Upon reading this passage, I came under great conviction about my lack of faith. I was hesitant to choose Welch because I could not pay for it. My football management scholarship to UNA was $1,000 per semester with a promised increase each year. Tuition at Welch averaged about $10,000 per semester. It was as though God said to me, “Dustin, if I can give you $1,000 a semester, what makes you think I cannot give you $10,000 a semester?”
As I write this, I am in my senior year at Welch College, and I have been amazed how God has continued to provide. He has consistently shown me that when we trust Him we will not be abandoned.
Along this journey of trusting I have encountered both challenges and blessings. The most difficult challenge has been time management. In order for me to stay at Welch, I have to work; but to do well in my classes, I need to study. Sitting down to study is never easy for me, but I have found that it is much easier when I remember that this difficult process is molding me into Christ’s image. Another challenge I have faced is my academic ability. Sometimes, I am overwhelmed by the difficulty of college and wonder what exactly I have gotten myself into. My professors have helped me understand that being intelligent is not a matter of what I knew previously, but a matter of being diligent in my studies.
Still, the blessings of attending Welch College far outweigh the challenges. I am most thankful for the Christian community we enjoy. Welch College exemplifies community by encouraging friendship between faculty and students. The personal investment of faculty members into the lives of students greatly encourages me, because at many institutions a student is merely a number in a database. At Welch College, students like me are known by name. As students, we have the privilege of interacting in the dorms, where we laugh, cry, and study together. I truly value the community here at Welch. Not only that, but God’s Word is central to everything we do here. Students are fed on the truth of God’s Word so we might engage our culture, a culture in desperate need of God’s touch. I am thankful I followed God’s leading to attend Welch College.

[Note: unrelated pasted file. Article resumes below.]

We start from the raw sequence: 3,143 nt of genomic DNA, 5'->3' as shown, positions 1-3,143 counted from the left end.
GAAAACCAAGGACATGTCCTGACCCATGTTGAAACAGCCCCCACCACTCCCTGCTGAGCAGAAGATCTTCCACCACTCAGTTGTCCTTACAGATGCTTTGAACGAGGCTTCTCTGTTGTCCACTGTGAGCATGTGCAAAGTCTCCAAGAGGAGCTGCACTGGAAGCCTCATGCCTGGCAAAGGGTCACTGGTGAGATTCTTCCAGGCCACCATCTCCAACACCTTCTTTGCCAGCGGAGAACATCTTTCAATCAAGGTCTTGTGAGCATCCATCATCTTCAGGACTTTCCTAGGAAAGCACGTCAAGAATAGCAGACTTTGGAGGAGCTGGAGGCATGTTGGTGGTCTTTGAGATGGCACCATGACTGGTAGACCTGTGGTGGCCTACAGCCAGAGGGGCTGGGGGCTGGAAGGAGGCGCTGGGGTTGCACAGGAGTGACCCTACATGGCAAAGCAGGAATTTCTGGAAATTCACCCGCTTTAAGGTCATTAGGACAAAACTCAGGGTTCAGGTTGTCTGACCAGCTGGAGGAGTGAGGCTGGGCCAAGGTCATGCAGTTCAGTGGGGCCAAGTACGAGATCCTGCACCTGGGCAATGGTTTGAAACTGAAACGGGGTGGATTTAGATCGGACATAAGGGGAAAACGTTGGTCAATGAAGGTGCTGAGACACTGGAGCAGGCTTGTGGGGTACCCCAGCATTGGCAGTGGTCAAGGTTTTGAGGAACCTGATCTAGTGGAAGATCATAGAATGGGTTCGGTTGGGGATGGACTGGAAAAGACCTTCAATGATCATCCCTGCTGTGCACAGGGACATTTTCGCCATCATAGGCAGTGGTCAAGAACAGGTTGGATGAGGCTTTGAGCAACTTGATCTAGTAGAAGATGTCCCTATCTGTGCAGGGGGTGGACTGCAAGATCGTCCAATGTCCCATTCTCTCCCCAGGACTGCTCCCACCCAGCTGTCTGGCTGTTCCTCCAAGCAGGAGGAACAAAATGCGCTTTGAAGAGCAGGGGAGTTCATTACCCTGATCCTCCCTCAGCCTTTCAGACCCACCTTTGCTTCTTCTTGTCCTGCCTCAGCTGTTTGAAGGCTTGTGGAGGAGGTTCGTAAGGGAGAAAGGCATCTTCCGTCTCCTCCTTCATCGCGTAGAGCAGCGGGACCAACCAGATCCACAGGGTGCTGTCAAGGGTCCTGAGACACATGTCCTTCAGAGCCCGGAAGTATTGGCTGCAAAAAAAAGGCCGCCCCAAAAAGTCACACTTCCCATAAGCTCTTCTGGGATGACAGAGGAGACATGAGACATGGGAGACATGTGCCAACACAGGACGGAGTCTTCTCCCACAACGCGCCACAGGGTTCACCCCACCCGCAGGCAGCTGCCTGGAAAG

I know God will continue to lead me through life. Yes, there will be more challenges and blessings along this journey. In the immediate future, I plan to graduate from Welch, attend seminary, and begin serving in a local church. One of my burdens for the Church is Christian Education. God’s truth is relevant for all of life, and my prayer is that God will use me to enable His Church to live out the Kingdom on a daily basis.
My life has been greatly impacted by Colossians 3:1-2, which encourages us to be Kingdom-minded in keeping with our new nature in Christ. I also have made it my goal to encourage Free Will Baptist churches to become more engaged in global evangelism. Jesus has mandated that we share His truth with all people, and failure to do so is disobedience.
We are called to follow Jesus in all of life. I have been amazed how God has led me thus far, and I know He will continue to lead me in the future…and it might be through the fire or the flood. He is always faithful, and He will not lead us astray. He is calling you to follow Him as well, and I encourage you to say yes to whatever He is leading you to do.
About the Writer: Dustin Walters is a senior Pastoral Education major at Welch College. Learn more about the college: www.Welch.edu.